Perhaps ballon-like creatures could collect helium or generate hydrogen or heat air inside them to float between the worlds. Perhaps a chariot could hitch itself to a group of such creatures. Or maybe even birds, to allow someone to literally fly from one world to the next.
This would be possible because the force of gravity would be under the control of powerful wizards, who with effort, manipulate it at will. So the massive over-atmosphere would not slow down orbiting planets so they crash (wizards make adjustments to prevent that) and they also would be responsible to reduce the force of gravity between planets to keep them from rendering each other asunder.
In ancient Greek thought, everything was composed of the four elements of earth, water, fire, and air. My mind in a flash realized modern science has identified four forces of nature: gravity, electromagnetism, and the strong and weak nuclear forces. Wouldn’t it be interesting if the practitioners of “gravity magic” never though of it that way? Instead they would think of themselves as being in control of “earth” and their type of magic (gravity control) as being “earth magic.” Likeise, wizards that control electromagnetism would see themselves as being in control of “air magic” (because light and lightning flashes and even magnetism are easy enough to associate with air). Those who have the power to dissolve the strong bonds of atomic nuclei or manipulate those bonds in other ways would see themselves as practitioners of “fire magic,” from something very much like inner fire that really is at the center of all matter. The weak nuclear force, responsible for radioactivity, does not relate to water very well in truth (except for the ability to make water glow blue), but nonetheless, imagine those who manipulate radioactivity with magical powers thinking of themselves as performing “water magic.”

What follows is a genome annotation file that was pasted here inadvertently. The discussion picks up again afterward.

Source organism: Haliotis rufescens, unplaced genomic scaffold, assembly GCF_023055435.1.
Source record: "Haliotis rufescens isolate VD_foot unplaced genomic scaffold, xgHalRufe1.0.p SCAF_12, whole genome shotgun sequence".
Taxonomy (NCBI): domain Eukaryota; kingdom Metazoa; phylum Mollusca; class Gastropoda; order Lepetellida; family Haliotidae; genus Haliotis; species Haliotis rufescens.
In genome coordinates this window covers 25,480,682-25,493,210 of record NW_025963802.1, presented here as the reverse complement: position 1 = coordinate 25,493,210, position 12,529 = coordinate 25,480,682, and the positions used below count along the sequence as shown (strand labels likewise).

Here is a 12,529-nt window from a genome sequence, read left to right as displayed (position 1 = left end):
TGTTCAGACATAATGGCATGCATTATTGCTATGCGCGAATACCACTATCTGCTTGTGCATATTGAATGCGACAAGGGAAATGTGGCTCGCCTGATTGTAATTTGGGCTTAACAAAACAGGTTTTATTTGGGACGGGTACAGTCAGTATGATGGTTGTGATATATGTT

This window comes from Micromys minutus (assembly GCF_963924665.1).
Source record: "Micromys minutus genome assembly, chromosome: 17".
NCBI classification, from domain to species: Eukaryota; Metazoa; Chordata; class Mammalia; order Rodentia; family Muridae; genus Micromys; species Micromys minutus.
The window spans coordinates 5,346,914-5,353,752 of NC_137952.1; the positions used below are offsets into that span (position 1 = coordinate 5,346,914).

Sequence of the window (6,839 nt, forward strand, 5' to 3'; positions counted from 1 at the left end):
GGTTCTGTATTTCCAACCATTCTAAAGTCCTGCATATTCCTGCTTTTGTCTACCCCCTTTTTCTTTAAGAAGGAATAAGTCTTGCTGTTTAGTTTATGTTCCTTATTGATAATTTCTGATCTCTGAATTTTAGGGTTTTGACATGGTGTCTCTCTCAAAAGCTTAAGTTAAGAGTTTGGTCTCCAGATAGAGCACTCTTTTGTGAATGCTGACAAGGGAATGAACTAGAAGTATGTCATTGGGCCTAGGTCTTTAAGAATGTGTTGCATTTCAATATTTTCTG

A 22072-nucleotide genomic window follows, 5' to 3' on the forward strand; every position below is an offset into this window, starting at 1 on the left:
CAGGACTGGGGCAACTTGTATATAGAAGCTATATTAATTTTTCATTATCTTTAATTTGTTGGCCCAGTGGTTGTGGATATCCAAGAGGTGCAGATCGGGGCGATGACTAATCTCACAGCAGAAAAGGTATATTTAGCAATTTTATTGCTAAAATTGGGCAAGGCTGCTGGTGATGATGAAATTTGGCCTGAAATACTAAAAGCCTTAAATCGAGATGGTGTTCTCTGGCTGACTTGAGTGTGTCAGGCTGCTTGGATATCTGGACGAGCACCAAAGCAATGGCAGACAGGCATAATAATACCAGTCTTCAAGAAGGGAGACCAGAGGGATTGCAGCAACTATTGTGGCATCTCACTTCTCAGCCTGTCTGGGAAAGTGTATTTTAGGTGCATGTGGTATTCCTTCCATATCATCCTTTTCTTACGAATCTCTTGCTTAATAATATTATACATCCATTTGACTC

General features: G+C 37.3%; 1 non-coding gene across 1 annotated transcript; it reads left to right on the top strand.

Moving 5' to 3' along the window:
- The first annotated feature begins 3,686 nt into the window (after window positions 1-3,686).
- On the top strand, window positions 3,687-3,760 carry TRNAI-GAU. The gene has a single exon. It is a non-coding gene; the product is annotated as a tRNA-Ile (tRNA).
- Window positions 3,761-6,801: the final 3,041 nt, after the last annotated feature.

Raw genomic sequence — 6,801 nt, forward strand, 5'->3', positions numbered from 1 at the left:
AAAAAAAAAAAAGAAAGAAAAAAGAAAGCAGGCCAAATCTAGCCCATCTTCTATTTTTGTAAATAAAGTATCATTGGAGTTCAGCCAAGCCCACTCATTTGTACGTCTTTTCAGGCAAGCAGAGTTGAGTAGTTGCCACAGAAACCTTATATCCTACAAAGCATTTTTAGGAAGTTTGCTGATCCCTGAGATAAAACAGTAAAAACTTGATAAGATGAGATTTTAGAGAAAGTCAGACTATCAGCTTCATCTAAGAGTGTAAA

So the story world of Spheres would be dominated by powerful schools of wizards at odds with each other (perhaps), but all of their magic would be based on manipulation of the four known scientific forces, with the consequences of such manipulations occurring as modern science would understand, though described in radically different terms in the thought of the storyworld itself. Of course not everyone in the story world would be a user of magic at all, not even close, so the key feature of this fictional universe would not be the magic per se but rather the many worlds having a great deal of contact with one another, in an entirely different way from any other fantasy story I’m familiar with.
If you like this story world idea or it inspires other thoughts you might have about creating a storyworld, let me know in a comment below. (Have you ever imagined combining real science with fictional magic? If so, how?)
By the way, you can catch my podcast on this subject via the link below: